The validity of locational perceptions in Northern Ireland

IM Cornish, Maurice Stringer

Research output: Contribution to journalArticle

1 Citation (Scopus)

Abstract

Thirty Catholic and thirty Protestant students rated 60 Northern Irish towns for violence, unemployment and denominational composition. Correlations between the scales and objective data indicated that subjects' perceptions had considerable validity overall, though not for the smallest towns. High inter-group correlations suggested that Catholics and Protestants were using similar information to form judgements, even when their judgements were wrong. In a second study, 34 further subjects rated the same towns on scales of personal familiarity and knowledge. These scales correlated well with population data confirming the importance of information availability in judgement formation. Analyses suggested that subjects were forming judgements rationally, even in the presence of limited information, and that `media-worthy' events might play a special role in their thinking. (C) 2000 Academic Press.
LanguageEnglish
Pages295-301
JournalJournal of Environmental Psychology
Volume20
Issue number3
Publication statusPublished - Sep 2000

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judgment formation
town
media event
small town
unemployment
violence
Group
student

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Cornish, IM ; Stringer, Maurice. / The validity of locational perceptions in Northern Ireland. In: Journal of Environmental Psychology. 2000 ; Vol. 20, No. 3. pp. 295-301.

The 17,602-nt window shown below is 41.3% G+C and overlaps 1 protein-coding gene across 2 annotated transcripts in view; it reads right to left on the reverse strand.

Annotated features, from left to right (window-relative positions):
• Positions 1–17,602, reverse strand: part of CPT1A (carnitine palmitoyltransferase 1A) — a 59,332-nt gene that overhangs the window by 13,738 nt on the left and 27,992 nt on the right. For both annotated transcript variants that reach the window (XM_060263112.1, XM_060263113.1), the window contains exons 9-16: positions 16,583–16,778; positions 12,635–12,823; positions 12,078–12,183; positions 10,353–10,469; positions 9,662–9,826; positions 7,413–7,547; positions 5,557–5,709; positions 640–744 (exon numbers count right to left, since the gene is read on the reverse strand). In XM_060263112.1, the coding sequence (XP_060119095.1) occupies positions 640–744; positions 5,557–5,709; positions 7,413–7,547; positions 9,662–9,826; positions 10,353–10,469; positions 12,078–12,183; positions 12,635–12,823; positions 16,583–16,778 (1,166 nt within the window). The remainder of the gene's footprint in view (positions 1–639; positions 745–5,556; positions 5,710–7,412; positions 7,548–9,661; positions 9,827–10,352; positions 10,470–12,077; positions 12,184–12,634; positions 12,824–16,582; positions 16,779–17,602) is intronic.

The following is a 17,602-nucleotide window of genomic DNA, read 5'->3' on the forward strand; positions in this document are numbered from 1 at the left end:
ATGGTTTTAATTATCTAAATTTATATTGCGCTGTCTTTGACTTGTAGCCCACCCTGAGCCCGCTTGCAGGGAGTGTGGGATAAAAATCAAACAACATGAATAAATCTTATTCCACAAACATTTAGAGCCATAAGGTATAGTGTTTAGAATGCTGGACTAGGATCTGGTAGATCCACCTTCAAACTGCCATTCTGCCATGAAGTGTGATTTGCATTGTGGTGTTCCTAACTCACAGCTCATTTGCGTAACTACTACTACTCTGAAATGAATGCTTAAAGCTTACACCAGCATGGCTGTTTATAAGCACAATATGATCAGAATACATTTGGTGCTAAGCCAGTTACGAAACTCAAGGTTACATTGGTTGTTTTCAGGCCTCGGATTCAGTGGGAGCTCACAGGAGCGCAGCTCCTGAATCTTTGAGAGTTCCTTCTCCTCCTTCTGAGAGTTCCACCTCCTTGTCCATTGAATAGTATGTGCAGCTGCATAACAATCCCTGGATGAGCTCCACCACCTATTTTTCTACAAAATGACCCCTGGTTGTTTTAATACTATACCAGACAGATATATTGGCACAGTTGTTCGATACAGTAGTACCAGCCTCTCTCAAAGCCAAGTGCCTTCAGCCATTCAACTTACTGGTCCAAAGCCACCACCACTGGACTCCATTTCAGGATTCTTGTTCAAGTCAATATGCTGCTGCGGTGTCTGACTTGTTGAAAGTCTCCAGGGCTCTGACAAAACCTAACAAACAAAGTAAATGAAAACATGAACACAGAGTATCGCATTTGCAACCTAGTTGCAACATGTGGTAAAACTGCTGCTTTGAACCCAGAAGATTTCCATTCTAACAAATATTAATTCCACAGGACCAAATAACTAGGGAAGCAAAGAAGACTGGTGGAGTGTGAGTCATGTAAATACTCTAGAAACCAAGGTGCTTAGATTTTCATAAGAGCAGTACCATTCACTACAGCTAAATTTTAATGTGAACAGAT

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Cornish, IM & Stringer, M 2000, 'The validity of locational perceptions in Northern Ireland', Journal of Environmental Psychology, vol. 20, no. 3, pp. 295-301.

The validity of locational perceptions in Northern Ireland. / Cornish, IM; Stringer, Maurice.

In: Journal of Environmental Psychology, Vol. 20, No. 3, 09.2000, p. 295-301.

Research output: Contribution to journalArticle

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AB - Thirty Catholic and thirty Protestant students rated 60 Northern Irish towns for violence, unemployment and denominational composition. Correlations between the scales and objective data indicated that subjects' perceptions had considerable validity overall, though not for the smallest towns. High inter-group correlations suggested that Catholics and Protestants were using similar information to form judgements, even when their judgements were wrong. In a second study, 34 further subjects rated the same towns on scales of personal familiarity and knowledge. These scales correlated well with population data confirming the importance of information availability in judgement formation. Analyses suggested that subjects were forming judgements rationally, even in the presence of limited information, and that `media-worthy' events might play a special role in their thinking. (C) 2000 Academic Press.

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